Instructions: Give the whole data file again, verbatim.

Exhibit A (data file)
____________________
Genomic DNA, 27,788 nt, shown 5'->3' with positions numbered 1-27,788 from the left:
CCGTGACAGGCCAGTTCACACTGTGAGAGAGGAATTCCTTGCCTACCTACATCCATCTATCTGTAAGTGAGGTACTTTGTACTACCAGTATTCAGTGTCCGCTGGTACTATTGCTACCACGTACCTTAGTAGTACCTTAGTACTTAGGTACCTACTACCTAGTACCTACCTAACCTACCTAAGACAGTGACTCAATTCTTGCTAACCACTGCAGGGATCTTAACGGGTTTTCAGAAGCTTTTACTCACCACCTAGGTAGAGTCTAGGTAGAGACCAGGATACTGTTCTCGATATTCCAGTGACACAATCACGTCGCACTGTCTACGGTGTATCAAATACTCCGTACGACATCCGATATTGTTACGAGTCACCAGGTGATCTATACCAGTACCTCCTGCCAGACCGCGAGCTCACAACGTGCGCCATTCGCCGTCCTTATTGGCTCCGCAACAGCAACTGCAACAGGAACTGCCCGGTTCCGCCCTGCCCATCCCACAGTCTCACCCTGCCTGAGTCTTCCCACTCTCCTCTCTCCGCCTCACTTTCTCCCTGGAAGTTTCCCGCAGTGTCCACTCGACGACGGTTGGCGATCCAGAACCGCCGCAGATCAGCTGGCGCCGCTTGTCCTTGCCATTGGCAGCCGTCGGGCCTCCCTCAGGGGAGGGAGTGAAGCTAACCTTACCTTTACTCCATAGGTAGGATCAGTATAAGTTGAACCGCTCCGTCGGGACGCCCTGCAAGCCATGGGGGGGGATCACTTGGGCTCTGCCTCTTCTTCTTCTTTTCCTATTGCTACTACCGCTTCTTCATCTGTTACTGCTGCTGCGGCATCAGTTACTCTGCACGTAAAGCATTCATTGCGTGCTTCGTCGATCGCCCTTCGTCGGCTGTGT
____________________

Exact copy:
Genomic DNA, 27,788 nt, shown 5'->3' with positions numbered 1-27,788 from the left:
CCGTGACAGGCCAGTTCACACTGTGAGAGAGGAATTCCTTGCCTACCTACATCCATCTATCTGTAAGTGAGGTACTTTGTACTACCAGTATTCAGTGTCCGCTGGTACTATTGCTACCACGTACCTTAGTAGTACCTTAGTACTTAGGTACCTACTACCTAGTACCTACCTAACCTACCTAAGACAGTGACTCAATTCTTGCTAACCACTGCAGGGATCTTAACGGGTTTTCAGAAGCTTTTACTCACCACCTAGGTAGAGTCTAGGTAGAGACCAGGATACTGTTCTCGATATTCCAGTGACACAATCACGTCGCACTGTCTACGGTGTATCAAATACTCCGTACGACATCCGATATTGTTACGAGTCACCAGGTGATCTATACCAGTACCTCCTGCCAGACCGCGAGCTCACAACGTGCGCCATTCGCCGTCCTTATTGGCTCCGCAACAGCAACTGCAACAGGAACTGCCCGGTTCCGCCCTGCCCATCCCACAGTCTCACCCTGCCTGAGTCTTCCCACTCTCCTCTCTCCGCCTCACTTTCTCCCTGGAAGTTTCCCGCAGTGTCCACTCGACGACGGTTGGCGATCCAGAACCGCCGCAGATCAGCTGGCGCCGCTTGTCCTTGCCATTGGCAGCCGTCGGGCCTCCCTCAGGGGAGGGAGTGAAGCTAACCTTACCTTTACTCCATAGGTAGGATCAGTATAAGTTGAACCGCTCCGTCGGGACGCCCTGCAAGCCATGGGGGGGGATCACTTGGGCTCTGCCTCTTCTTCTTCTTTTCCTATTGCTACTACCGCTTCTTCATCTGTTACTGCTGCTGCGGCATCAGTTACTCTGCACGTAAAGCATTCATTGCGTGCTTCGTCGATCGCCCTTCGTCGGCTGTGT